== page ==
;D ;D ;D
David Nicholson
in Devon, UK  Zone 9b
"Victims of satire who are overly defensive, who cry "foul" or just winge to high heaven, might take pause and consider what exactly it is that leaves them so sensitive, when they were happy with satire when they were on the side dishing it out"

Paul T

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I can't really say anything in response to that, Lesley!  :-X

 :-* :-*
Cheers.

Paul T.
Canberra, Australia.
Min winter temp -8 or -9°C. Max summer temp 40°C. Thankfully, maybe once or twice a year only.

David Lyttle

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A good idea David, though I take it you mean to leave a couple from the same batch, rather than those already eaten, as if I heaved them up to leave by my bed, I may well get rid of enough not to kill me after all.

Yes Lesley, leave a couple by the bed out of consideration to my mycologist friends who prefer not fishing through stomach contents to make an ID. I refer you to and article in the latest edition of the Australasian Mycologist "A near-fatal case consistent with mushroom poisoning due to Amanita species" by Bettye J. Rees, Richard Cracknell, Adam Marchant and David A. Orlovich. Here is the link. It is free access. http://bugs.bio.usyd.edu.au/AustMycolSoc/Journal/Issues2009.html. Enjoy!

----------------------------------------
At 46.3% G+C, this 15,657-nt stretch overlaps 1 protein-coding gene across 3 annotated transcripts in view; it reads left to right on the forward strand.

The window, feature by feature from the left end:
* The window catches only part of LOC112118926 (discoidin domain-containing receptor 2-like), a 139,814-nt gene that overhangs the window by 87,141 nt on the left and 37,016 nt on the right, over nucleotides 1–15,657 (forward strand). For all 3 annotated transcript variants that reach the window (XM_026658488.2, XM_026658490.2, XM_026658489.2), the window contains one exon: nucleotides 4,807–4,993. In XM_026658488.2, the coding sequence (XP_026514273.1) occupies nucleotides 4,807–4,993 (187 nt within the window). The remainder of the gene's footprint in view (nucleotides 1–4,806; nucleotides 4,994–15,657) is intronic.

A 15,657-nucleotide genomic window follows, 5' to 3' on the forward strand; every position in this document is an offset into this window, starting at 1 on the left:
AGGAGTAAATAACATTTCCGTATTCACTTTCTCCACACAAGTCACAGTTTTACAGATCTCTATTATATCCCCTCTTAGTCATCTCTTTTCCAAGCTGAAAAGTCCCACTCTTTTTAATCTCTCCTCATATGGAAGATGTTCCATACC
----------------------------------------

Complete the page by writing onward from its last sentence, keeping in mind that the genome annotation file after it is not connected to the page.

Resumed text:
David Lyttle
Otago Peninsula, Dunedin, South Island ,
New Zealand.

gote

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In Portugal I think that the advice it to let the mushrooms be in the forrest.

This is surprising considering the enormous amounts of fungi collected in Catalonia which is just on the other side of the peninsula. The market in Barcelona looks much the same as the pictures from Stockholm and one of the towns between Barcelona and Andorra is calling itself the fungus town due to the annual fungus market. The most common looked like Lactarius deterrimus or possibly L. deliciosus (which by the way also grows in Australia).

I think most of the posters to this thread exaggerate the dangerousness of fungi. In Sweden we have about three deaths per 10 years which is really insignificant. Of course one should only eat fungi one knows and have a reason to pick. Some are delicious like most wild psalliotas (=agaricus) some of the boletus and of course the chanterelles. Most fungi are just not tasty so why test them?